My patients with chronic lung disease often report difficulty falling asleep, staying asleep and sleeping deeply. Respiratory symptoms, medications and anxiety or depression can contribute to poor sleep if you have lung disease.
A way to improve the quality of your sleep is to practice good sleep hygiene, which is a set of nighttime behaviors and routines that promote healthy sleep.
Here, I’ll explain how you can start building good sleep hygiene habits.
Why Is Good Sleep Important?
Getting the right amount of sleep is essential to maintaining your overall health, especially if you have chronic lung disease.
The National Sleep Foundation states that adults ages 26 to 64 need 7 to 9 hours per night, and adults over age 65 need 7 to 8 hours per night. But it’s not only the amount of sleep you get that’s important — it’s the quality too.
High-quality sleep involves sleeping deeply and restfully without disruptions.
Healthy sleep improves your physical and mental health, mood, cognition, productivity, stress levels and immune system. If you have lung disease, poor sleep can cause daytime sleepiness, chronic fatigue and a decline in quality of life.
Research has also shown that lung disease patients who have disturbed sleep are at risk for increased flare-ups and hospitalizations.
7 Sleep Hygiene Tips to Follow
Use the tips below to establish your own sleep hygiene habits.
- Go to sleep and wake up at the same time every day. A consistent sleep schedule will train your body to expect sleep during a specific time and ensure you get the right amount.
- Nap sparingly. Limit a daytime nap to 20 to 30 minutes, and ensure it’s several hours before bedtime. Don’t nap to make up for poor sleep the night before.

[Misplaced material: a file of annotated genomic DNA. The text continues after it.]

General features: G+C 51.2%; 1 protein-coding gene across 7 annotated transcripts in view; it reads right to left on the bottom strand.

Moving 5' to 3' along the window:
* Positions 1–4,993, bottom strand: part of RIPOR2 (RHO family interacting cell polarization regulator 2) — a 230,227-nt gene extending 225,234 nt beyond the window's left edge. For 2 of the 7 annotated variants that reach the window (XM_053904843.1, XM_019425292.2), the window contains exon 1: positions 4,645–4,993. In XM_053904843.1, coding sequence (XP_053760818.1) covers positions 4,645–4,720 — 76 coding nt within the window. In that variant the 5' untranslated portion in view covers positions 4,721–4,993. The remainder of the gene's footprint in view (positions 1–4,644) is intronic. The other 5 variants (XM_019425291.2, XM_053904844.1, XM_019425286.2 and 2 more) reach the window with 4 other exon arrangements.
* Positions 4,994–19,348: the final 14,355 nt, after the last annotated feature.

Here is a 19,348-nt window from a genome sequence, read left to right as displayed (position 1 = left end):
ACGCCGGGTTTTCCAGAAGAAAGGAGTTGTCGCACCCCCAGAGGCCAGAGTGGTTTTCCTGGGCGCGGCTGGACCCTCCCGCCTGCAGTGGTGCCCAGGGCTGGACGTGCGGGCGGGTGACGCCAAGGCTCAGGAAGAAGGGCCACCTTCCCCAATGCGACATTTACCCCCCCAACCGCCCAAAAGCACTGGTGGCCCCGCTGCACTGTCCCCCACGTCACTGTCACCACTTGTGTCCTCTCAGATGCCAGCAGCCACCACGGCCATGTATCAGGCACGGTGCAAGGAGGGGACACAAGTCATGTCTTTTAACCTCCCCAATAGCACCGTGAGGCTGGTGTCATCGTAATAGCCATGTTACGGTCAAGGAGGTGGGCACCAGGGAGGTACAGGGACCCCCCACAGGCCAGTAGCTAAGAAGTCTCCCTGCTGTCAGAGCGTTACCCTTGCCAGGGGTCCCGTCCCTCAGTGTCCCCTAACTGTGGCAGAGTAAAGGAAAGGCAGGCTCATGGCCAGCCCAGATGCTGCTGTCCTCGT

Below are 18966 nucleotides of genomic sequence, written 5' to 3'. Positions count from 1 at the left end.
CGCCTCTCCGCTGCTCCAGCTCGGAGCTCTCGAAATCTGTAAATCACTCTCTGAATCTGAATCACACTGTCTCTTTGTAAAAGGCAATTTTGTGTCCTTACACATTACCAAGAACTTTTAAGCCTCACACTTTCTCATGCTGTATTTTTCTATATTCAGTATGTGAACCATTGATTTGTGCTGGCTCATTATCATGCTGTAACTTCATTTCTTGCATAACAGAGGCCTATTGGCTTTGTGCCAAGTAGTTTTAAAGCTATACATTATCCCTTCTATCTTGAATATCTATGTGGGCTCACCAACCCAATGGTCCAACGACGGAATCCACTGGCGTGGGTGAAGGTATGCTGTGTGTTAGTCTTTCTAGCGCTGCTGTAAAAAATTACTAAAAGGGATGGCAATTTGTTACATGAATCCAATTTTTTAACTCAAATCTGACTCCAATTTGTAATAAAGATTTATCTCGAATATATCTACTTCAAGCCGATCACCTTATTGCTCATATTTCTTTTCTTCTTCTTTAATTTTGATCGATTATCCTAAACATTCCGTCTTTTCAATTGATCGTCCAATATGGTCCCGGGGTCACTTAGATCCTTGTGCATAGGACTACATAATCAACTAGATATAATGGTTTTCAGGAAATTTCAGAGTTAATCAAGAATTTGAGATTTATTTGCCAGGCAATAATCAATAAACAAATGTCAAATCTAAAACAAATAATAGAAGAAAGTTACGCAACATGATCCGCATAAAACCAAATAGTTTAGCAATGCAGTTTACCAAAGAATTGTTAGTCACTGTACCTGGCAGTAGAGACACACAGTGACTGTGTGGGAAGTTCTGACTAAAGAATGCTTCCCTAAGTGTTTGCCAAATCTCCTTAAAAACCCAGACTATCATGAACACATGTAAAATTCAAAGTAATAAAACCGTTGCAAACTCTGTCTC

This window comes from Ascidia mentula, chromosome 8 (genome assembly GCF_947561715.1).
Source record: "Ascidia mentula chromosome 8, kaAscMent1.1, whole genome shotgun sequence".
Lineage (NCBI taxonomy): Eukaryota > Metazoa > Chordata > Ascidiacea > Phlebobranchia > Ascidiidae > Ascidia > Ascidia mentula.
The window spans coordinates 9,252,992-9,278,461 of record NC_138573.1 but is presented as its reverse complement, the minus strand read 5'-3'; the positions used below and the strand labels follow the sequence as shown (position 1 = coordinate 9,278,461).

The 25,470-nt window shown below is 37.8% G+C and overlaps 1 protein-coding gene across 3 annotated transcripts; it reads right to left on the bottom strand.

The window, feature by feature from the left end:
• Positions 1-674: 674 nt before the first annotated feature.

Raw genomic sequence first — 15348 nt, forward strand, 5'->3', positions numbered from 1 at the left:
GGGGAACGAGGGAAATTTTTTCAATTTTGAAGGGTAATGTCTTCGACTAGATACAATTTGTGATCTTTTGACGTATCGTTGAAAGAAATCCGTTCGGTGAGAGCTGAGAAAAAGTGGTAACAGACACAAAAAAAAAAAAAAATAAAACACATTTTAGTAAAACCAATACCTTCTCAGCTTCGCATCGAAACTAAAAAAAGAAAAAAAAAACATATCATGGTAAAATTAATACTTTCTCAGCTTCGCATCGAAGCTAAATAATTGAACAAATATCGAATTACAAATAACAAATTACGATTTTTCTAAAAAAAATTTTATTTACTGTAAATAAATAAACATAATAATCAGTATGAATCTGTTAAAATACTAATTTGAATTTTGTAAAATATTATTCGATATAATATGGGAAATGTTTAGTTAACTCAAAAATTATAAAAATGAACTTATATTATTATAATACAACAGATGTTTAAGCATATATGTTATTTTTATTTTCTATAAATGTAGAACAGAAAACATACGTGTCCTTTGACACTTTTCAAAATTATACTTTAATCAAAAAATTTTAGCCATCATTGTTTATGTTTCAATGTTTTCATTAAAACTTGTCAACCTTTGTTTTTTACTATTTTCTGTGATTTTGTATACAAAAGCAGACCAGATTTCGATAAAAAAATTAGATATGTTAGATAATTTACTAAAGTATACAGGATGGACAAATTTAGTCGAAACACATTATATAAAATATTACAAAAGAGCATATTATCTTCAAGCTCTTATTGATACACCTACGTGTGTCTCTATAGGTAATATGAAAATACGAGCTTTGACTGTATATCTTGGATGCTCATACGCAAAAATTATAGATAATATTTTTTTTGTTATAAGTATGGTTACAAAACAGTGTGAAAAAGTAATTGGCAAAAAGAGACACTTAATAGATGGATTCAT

- Limit stimulants before bed. Smoking cigarettes or drinking alcohol, caffeinated tea or coffee can make it harder for you to fall asleep and stay asleep without disturbances.
- Don’t eat a heavy meal at night. Rich, fried or fatty foods, carbonated beverages and spicy foods may cause uncomfortable bloating, gas, heartburn and indigestion when it’s time to go to bed.
- Create the right environment. Make sure your mattress is comfortable, you have enough pillows and the temperature is pleasant. Take advantage of devices like eyeshades, blackout curtains, earplugs, fans or a white noise machine to limit distractions around you.
- Find a calming nighttime ritual. Choose an activity that helps you unwind and relax before bed. Read a book, listen to soft music or take a warm bath. It may help to turn off your electronics 30 minutes to an hour before bedtime.
- Exercise during the day. Exercising during the day — even for just a few minutes — can improve your sleep quality. Walking is an excellent form of aerobic exercise.
Christine Kingsley, APRN is the Health and Wellness Director at the Lung Institute where she focuses on providing helpful online resources for people looking for information on various lung diseases, breathing exercises, and healthy lifestyle choices. She advocates for holistic care that involves working with your doctor to explore all options including traditional and alternative care while focusing on diet and exercise as proactive measures.